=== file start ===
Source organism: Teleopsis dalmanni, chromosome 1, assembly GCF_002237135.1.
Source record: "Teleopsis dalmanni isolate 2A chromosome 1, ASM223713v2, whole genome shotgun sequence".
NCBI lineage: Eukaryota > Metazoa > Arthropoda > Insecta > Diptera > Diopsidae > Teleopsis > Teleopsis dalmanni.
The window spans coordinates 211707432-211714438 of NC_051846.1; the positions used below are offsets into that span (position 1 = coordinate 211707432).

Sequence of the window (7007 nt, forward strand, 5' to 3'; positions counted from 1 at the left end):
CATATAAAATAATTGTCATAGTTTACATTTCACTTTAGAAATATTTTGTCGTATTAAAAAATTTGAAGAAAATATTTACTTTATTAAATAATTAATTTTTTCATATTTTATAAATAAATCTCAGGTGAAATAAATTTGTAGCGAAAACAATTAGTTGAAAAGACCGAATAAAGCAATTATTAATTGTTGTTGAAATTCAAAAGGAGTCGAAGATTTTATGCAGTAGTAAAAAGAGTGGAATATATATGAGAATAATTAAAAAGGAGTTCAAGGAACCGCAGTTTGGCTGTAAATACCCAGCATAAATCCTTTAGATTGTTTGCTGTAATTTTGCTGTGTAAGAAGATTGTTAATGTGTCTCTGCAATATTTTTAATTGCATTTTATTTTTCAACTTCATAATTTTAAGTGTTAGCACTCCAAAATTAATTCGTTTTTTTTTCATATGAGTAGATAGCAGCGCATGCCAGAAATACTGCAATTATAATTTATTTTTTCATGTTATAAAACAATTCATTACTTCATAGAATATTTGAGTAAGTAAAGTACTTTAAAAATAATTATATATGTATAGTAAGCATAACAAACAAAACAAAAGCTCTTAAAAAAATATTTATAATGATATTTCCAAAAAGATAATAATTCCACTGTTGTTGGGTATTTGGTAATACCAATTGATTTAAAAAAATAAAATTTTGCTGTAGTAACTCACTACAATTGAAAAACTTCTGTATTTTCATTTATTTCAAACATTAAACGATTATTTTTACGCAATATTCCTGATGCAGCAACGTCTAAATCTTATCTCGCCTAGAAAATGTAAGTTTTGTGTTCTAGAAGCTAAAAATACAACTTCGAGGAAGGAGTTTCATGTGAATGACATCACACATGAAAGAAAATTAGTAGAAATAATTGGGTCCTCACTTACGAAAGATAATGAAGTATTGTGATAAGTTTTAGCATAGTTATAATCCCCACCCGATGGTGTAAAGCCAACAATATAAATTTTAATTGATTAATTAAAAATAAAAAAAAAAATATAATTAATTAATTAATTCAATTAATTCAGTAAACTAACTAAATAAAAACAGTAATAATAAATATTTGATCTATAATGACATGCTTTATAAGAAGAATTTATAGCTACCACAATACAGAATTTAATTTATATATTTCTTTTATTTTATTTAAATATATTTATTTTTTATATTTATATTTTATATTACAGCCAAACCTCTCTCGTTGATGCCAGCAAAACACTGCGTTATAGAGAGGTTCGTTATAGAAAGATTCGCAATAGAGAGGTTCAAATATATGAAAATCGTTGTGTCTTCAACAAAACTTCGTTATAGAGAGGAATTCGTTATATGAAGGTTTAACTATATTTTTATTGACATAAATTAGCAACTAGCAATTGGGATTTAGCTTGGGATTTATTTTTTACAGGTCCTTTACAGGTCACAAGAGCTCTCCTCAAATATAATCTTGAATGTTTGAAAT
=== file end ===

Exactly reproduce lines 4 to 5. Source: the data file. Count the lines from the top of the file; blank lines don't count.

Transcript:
The window spans coordinates 211707432-211714438 of NC_051846.1; the positions used below are offsets into that span (position 1 = coordinate 211707432).

Sequence of the window (7007 nt, forward strand, 5' to 3'; positions counted from 1 at the left end):